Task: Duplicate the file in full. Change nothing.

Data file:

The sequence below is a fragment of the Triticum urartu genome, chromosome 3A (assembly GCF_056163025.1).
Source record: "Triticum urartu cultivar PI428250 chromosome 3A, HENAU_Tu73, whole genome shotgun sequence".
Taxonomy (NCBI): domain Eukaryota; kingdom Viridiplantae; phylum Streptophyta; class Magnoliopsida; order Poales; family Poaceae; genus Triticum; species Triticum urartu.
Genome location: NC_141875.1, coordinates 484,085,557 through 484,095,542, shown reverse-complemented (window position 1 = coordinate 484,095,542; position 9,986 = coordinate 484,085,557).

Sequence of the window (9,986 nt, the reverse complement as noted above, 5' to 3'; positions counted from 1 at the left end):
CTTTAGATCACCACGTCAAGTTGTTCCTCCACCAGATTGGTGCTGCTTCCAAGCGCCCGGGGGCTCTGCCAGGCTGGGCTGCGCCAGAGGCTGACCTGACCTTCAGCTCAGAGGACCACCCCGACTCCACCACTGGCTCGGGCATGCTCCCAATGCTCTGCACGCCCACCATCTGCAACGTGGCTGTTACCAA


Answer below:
The sequence below is a fragment of the Triticum urartu genome, chromosome 3A (assembly GCF_056163025.1).
Source record: "Triticum urartu cultivar PI428250 chromosome 3A, HENAU_Tu73, whole genome shotgun sequence".
Taxonomy (NCBI): domain Eukaryota; kingdom Viridiplantae; phylum Streptophyta; class Magnoliopsida; order Poales; family Poaceae; genus Triticum; species Triticum urartu.
Genome location: NC_141875.1, coordinates 484,085,557 through 484,095,542, shown reverse-complemented (window position 1 = coordinate 484,095,542; position 9,986 = coordinate 484,085,557).

Sequence of the window (9,986 nt, the reverse complement as noted above, 5' to 3'; positions counted from 1 at the left end):
CTTTAGATCACCACGTCAAGTTGTTCCTCCACCAGATTGGTGCTGCTTCCAAGCGCCCGGGGGCTCTGCCAGGCTGGGCTGCGCCAGAGGCTGACCTGACCTTCAGCTCAGAGGACCACCCCGACTCCACCACTGGCTCGGGCATGCTCCCAATGCTCTGCACGCCCACCATCTGCAACGTGGCTGTTACCAA